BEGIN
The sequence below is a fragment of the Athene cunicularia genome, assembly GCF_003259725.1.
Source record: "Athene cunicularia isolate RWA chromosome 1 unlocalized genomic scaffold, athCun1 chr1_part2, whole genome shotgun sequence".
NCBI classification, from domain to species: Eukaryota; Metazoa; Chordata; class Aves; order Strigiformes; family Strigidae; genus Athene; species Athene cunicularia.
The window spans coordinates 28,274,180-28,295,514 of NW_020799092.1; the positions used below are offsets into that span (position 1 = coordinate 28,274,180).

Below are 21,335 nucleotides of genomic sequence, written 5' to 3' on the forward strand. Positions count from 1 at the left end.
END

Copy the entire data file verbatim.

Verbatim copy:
The sequence below is a fragment of the Athene cunicularia genome, assembly GCF_003259725.1.
Source record: "Athene cunicularia isolate RWA chromosome 1 unlocalized genomic scaffold, athCun1 chr1_part2, whole genome shotgun sequence".
NCBI classification, from domain to species: Eukaryota; Metazoa; Chordata; class Aves; order Strigiformes; family Strigidae; genus Athene; species Athene cunicularia.
The window spans coordinates 28,274,180-28,295,514 of NW_020799092.1; the positions used below are offsets into that span (position 1 = coordinate 28,274,180).

Below are 21,335 nucleotides of genomic sequence, written 5' to 3' on the forward strand. Positions count from 1 at the left end.